Devil’s Bargain? Hydropower vs Food Trade-offs in the Mekong River Basin

Dr. Jamie Pittock
Wild fish catch is the most important source of protein throughout the Mekong region.
Wild fish catch is the most important source of protein throughout the Mekong region.
Pianporn Deetes

The 60 million people living in the Mekong River basin get most of their animal protein and many important nutrients from wild-caught fish from the river. The knock-on effects of hydropower dam construction on wild fish catch and food supplies in the basin is the focus of the research described here.

The governments of Cambodia, Laos, Thailand and Vietnam are contemplating the construction of more than 88 hydropower dams in the lower Mekong River basin by 2030. These governments commissioned a strategic environmental assessment in 2010 through their Mekong River Commission (ICEM, 2010). The Assessment found that there would be a loss of between 550,000 to 880,000 tons of the wild fish catch due to the dams preventing the migration and breeding of a substantial minority of the fish species found in the river system. This loss would be ameliorated by only 10% in terms of the amount of sedentary fish that would find new habitat in reservoirs. The Assessment concluded that fish ladders would be largely ineffective in the case of the Mekong, based on experience of dams on other tropical rivers, the huge volume of migratory fish in the Mekong River and the problems in managing fish passages.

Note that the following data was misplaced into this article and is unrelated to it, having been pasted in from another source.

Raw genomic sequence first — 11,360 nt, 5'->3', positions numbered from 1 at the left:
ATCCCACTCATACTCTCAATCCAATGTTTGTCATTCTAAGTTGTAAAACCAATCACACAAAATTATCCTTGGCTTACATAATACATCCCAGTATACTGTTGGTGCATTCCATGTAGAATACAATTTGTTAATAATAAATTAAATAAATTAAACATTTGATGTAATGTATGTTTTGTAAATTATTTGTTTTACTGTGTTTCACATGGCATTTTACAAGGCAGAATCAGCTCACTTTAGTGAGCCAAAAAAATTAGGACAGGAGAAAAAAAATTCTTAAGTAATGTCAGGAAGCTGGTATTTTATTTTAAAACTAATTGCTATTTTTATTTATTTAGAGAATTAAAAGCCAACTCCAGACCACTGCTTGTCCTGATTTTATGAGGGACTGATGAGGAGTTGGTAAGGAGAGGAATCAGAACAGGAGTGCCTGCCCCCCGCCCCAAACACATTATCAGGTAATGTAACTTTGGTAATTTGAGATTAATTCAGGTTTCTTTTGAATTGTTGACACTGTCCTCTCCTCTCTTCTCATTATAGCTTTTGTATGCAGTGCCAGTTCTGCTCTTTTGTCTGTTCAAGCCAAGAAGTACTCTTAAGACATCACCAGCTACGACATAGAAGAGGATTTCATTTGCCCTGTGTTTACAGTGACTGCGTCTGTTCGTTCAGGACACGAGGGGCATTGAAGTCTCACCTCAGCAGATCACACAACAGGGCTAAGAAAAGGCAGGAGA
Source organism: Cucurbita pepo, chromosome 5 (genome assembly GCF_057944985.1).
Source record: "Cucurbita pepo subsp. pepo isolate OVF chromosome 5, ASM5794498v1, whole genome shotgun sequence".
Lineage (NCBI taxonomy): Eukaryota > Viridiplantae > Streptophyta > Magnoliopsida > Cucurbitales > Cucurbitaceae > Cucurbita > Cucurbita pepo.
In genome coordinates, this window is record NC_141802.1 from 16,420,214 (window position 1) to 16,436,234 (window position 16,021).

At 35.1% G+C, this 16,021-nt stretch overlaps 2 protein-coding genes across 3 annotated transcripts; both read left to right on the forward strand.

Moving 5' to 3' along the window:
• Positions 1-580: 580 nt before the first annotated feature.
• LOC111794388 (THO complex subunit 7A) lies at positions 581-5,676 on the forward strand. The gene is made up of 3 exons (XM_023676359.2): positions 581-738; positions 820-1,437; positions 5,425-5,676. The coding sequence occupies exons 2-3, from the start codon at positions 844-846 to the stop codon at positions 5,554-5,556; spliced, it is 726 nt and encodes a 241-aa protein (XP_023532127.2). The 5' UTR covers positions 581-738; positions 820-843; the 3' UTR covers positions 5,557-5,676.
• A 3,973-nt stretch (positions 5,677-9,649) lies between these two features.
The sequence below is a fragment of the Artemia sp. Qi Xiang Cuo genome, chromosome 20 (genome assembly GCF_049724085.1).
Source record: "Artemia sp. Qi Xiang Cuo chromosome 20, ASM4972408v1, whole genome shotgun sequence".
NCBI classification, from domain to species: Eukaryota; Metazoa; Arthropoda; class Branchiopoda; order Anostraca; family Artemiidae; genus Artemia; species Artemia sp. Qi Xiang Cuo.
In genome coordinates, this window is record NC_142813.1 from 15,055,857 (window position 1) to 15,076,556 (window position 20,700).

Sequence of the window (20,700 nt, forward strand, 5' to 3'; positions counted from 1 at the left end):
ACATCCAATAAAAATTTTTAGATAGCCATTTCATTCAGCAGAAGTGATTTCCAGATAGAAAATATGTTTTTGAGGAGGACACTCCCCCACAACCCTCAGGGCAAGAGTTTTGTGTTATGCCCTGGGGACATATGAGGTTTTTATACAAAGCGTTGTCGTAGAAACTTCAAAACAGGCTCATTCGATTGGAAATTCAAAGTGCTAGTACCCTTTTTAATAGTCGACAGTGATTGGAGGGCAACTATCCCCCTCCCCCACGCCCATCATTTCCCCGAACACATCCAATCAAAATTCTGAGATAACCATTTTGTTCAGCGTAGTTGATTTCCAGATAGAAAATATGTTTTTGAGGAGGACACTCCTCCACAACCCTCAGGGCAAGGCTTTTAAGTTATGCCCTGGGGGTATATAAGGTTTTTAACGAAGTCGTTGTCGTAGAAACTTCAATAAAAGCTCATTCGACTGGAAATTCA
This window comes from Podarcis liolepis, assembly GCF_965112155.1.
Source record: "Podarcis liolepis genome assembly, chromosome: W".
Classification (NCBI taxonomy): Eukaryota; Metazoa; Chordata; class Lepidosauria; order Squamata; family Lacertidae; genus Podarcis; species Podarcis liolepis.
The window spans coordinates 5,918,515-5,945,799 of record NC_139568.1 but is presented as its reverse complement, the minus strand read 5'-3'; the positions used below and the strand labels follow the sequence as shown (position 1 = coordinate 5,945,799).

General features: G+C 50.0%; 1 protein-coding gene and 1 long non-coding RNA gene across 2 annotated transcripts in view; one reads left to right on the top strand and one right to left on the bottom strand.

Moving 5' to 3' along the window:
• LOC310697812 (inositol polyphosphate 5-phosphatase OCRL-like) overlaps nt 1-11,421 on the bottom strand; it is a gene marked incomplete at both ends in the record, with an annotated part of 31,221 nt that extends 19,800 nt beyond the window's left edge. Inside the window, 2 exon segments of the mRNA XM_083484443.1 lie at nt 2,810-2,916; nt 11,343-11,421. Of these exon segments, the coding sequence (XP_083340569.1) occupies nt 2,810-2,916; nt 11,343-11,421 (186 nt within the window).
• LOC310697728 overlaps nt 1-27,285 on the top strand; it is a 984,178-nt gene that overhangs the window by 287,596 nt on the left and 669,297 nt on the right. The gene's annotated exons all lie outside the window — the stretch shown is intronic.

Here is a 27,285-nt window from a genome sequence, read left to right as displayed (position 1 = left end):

The Assessment’s conclusion that the dams would dramatically decrease the fish populations and catch is far from new. Yet the governments concerned have continued to advance dam construction regardless of this projected loss of biodiversity and food. My colleagues at the Australian National University and WWF and I decided to see what the loss of this fishery would mean to food supplies in the countries concerned, as their governments have traditionally emphasized the importance of food security through domestic production.

We considered the value of the wild fish catch in terms of both calories and protein. I focus on protein here as calories could be replaced more readily from a number of sources. There are only five options for dealing with the loss of fish protein. It would be morally untenable for governments not to articulate policies for ensuring that their people have access to nutritious food, so this is not really an option. Second, the lower Mekong Nations could import food to replace lost fish, but they have policies that favor self-sufficiency in supply. Third, there could be an increase in aquaculture production or diversion to local consumption of half of Vietnam’s aquaculture production exports or a third of Thailand’s marine fish exports. Fourth, these nations could raise more protein-rich crops like soy or peanuts. The trade-offs involved in these last two options are explored in our forthcoming research, but suffice it to say that the numbers involved make them hard choices. For example, to replace protein from fish, people would need to eat two and a half times that mass of rice, and to replace the key amino acid, lysine, six times the mass of rice is required.